Industry Breakout - Information & Communications Technologies

December 9, 2013 6:08 am | by R&D Magazine/Battelle | Articles | Comments

The information and communications technologies (ICT) industry, and the significant level of R&D that supports it, is driven by constant change in consumer preferences, market demand and technological evolution. The ICT industry is the largest private-sector R&D investor in the U.S., performing nearly one-third of the total.

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New research aims to teach computers common sense

November 24, 2013 12:39 pm | by Kevin Begos, Associated Press | News | Comments

Researchers are trying to plant a digital seed for artificial intelligence by letting a massive computer system browse millions of pictures and decide for itself what they all mean. The system at Carnegie Mellon Univ. is called NEIL, short for Never Ending Image Learning. In mid-July, it began searching the Internet for images continuously and, in tiny steps, is deciding for itself how those images relate to each other.

Research brings a future of mind-reading robots ever closer

November 14, 2013 10:50 am | News | Comments

If you think with the release of every new i-device the world is getting closer to thought-controlled smart tech and robotic personal assistants, you might be right. And thanks in part to work led by the Univ. of Cincinnati's Anca Ralescu, we may be even closer than you realize.

Machine learning branches out

November 14, 2013 7:59 am | by Larry Hardesty, MIT News Office | News | Comments

Much artificial intelligence research is concerned with finding statistical correlations between variables. As the number of variables grows, calculating their aggregate statistics becomes dauntingly complex. But that calculation can be drastically simplified if you know something about the structure of the data.

Georgia Tech launches new robotics institute

November 8, 2013 7:00 am | News | Comments

The Georgia Institute of Technology has announced the launch of its Institute for Robotics and Intelligent Machines (IRM), the newest of Georgia Tech’s 10 Interdisciplinary Research Institutes. IRIM brings together robotics researchers from across campus—spanning colleges, departments and individual labs—to support and connect research initiatives, enhance educational programs and foster advances for the National Robotics Initiative.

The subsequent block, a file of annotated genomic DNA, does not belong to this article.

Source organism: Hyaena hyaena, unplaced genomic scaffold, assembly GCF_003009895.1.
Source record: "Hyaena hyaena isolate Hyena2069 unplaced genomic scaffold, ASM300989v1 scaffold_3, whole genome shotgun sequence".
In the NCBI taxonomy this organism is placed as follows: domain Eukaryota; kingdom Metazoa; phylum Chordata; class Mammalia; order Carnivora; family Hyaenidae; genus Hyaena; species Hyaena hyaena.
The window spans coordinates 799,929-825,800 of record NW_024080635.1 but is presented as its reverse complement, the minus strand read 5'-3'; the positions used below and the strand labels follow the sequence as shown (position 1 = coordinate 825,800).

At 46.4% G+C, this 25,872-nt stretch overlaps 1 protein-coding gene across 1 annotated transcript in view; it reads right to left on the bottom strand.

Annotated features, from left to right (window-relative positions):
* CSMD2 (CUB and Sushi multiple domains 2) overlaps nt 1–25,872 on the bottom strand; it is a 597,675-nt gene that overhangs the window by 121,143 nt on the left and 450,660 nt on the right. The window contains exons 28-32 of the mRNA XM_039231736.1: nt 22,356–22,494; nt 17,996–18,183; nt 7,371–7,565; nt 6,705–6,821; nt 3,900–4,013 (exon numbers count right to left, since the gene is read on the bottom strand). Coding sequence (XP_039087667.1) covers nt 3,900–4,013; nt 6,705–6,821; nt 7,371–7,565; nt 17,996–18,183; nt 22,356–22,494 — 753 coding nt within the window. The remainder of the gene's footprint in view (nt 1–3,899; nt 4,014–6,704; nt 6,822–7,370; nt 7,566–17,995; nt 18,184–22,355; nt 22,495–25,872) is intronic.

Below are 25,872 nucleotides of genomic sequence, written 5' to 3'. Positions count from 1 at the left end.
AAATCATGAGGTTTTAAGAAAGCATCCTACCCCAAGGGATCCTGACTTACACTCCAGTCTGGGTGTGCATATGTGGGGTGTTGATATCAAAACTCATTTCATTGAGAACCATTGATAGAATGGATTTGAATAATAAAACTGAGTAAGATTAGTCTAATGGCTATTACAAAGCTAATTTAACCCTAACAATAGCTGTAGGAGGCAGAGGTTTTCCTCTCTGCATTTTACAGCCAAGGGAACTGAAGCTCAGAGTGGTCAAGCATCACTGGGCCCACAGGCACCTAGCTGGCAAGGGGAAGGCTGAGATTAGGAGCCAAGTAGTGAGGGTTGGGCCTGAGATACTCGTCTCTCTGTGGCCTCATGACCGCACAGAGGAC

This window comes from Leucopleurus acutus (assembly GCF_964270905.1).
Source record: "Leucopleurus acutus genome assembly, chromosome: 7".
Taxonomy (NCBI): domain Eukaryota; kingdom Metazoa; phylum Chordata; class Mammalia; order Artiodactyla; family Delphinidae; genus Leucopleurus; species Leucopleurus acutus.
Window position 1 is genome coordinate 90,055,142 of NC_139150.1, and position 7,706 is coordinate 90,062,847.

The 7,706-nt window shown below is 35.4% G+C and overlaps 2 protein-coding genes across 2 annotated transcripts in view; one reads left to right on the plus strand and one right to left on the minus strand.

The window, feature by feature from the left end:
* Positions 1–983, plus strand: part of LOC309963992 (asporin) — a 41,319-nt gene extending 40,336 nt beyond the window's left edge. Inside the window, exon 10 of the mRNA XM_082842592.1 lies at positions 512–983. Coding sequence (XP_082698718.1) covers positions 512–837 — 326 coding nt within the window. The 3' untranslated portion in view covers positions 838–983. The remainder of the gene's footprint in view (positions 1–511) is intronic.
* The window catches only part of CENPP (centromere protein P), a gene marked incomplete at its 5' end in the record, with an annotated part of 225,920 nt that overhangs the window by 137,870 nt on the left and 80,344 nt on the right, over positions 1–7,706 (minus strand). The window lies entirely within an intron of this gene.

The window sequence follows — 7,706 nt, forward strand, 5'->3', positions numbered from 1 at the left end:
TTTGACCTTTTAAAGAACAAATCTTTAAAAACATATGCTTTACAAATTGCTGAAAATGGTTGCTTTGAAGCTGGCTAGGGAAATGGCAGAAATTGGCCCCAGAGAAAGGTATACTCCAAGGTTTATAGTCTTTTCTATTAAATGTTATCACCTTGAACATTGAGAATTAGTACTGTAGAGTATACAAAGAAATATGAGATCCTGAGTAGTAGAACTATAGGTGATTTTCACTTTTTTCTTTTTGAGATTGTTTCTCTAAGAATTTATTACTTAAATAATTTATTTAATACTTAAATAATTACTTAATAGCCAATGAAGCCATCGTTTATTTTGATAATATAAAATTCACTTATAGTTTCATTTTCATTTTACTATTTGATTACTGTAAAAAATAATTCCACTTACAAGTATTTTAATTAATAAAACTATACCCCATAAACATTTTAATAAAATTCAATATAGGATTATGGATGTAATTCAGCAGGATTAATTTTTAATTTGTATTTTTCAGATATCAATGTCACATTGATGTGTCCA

How to program unreliable chips

November 4, 2013 8:23 am | by Larry Hardesty, MIT News Office | News | Comments

As transistors get smaller, they also become less reliable. So far, computer-chip designers have been able to work around that problem, but in the future, it could mean that computers stop improving at the rate we’ve come to expect. A third possibility, which some researchers have begun to float, is that we could simply let our computers make more mistakes.

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IBM unveils two new Watson-related projects with Cleveland Clinic

October 15, 2013 9:40 am | News | Comments

Details have been released by IBM Research on Watson-related cognitive technologies that are expected to help physicians make more informed and accurate decisions faster and to cull new insights from electronic medical records (EMR). The new computing capabilities allow for a more natural interaction between physicians, data and EMRs.

Better robot vision

October 7, 2013 7:46 am | by Larry Hardesty, MIT News Office | News | Comments

Object recognition is one of the most widely studied problems in computer vision. But a robot that manipulates objects in the world needs to do more than just recognize them; it also needs to understand their orientation. Is that mug right-side up or upside-down? And which direction is its handle facing? To improve robots’ ability to gauge object orientation, a team is exploiting a statistical construct called the Bingham distribution.

Leading universities, IBM team up to advance cognitive systems research

October 2, 2013 9:09 am | News | Comments

Computing systems like IBM Research’s Watson have been engineered to learn, reason and help human experts make complex decisions involving extraordinary volumes of fast-moving data. To advance the development and deployment of these cognitive computing systems, IBM has announced a collaborative research initiative with four top universities.

New center to better understand human intelligence, build smarter machines

September 11, 2013 10:44 am | News | Comments